Yucca or Bear-grass: Yucca filamentosa
|Weed Description: A hearty
perennial with thick strap-like leaves that may reach as much as 4 or 5 feet
in height when flowering. American Indians often used the leaves of
this plant to produce baskets. Yucca is often planted as an ornamental
but may also be found in pastures, along roadsides, in non-crop areas, and
around old homesteads.
Roots: Hearty thick rootstock with underground stems that are capable of producing new plants.
|Leaves: Young seedlings and plants emerging early in the year from previous cutting may initially resemble a grass, but plants quickly develop into a basal rosette. Leaves are tough, thick, and may reach as much as 2 feet in length. Fibers often become noticeably separated from the edges of the leaves and become twisted, reaching as much as 3 or 4 inches in length.|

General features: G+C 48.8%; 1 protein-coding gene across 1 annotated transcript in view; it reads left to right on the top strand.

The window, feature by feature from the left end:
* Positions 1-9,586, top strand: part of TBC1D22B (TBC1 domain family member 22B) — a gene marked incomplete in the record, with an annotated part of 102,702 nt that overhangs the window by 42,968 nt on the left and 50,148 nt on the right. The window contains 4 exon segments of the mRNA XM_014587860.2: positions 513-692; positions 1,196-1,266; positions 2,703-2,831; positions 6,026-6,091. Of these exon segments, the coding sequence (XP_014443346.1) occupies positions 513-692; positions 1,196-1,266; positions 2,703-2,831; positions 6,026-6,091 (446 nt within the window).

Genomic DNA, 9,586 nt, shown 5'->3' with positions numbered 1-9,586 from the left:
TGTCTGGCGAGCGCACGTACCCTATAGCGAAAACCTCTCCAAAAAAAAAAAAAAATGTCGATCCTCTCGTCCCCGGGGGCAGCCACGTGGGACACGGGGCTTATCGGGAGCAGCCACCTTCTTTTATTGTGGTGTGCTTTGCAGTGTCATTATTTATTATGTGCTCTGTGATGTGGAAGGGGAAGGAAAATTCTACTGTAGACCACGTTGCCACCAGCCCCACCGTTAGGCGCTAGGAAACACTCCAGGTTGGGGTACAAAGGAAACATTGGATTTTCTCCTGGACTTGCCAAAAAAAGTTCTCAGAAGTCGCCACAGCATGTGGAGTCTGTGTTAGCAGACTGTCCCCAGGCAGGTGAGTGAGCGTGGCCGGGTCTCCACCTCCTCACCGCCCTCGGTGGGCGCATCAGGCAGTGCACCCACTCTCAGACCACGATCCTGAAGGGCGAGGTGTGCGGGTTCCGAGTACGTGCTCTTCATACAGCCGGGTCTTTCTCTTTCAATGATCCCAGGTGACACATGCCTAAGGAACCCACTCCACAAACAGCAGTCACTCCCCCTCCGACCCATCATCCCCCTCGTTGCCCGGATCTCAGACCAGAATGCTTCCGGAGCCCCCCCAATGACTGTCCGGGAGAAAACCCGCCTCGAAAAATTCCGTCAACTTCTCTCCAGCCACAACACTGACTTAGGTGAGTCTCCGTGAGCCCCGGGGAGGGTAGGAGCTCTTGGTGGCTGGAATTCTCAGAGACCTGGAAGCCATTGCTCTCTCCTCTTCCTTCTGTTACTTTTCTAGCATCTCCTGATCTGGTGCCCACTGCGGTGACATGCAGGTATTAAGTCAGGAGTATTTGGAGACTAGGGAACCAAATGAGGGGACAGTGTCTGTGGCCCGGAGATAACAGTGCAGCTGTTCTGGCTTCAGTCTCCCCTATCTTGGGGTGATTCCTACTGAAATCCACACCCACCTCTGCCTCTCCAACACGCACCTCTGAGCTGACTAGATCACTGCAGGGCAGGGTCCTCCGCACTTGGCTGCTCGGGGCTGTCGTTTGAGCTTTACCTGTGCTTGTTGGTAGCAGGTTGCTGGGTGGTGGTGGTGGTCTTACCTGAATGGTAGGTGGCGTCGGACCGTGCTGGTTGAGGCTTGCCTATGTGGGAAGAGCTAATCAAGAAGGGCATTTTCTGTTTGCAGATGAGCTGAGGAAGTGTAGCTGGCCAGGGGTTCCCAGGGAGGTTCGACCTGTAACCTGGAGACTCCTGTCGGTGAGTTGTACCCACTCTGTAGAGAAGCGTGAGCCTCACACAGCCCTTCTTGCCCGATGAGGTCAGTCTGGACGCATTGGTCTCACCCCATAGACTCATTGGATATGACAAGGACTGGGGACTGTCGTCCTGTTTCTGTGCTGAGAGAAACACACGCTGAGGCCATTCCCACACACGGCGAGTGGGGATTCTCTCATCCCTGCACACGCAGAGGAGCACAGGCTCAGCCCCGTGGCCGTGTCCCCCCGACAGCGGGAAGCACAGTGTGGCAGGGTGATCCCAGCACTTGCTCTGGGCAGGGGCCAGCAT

|Stems: Upright, erect
flowering stems are only produced late in the season when these plants begin
to flower. Stems can reach as much as 4 or 5 feet in height in the
mid-Atlantic United States, but the height of the flowering stem produced is
largely dependant on climate. Stems do not contain leaves.
Flowers: Many (~12 to 24) showy white flowers occur on the erect flowering stem. Individual flowers range from 1 to 2 1/4 inches in length and occur on short flower stalks (pedicels) that attach to the flowering stem.
Fruit: A capsule 1 to 2 inches long and approximately 3/4 inch in diameter. Capsules contain many flattened black seed.
Identifying Characteristics: The rosette growth habit and tough, strap-like leaves with frayed margins helps to identify most yucca species. However, several different species occur throughout the United States.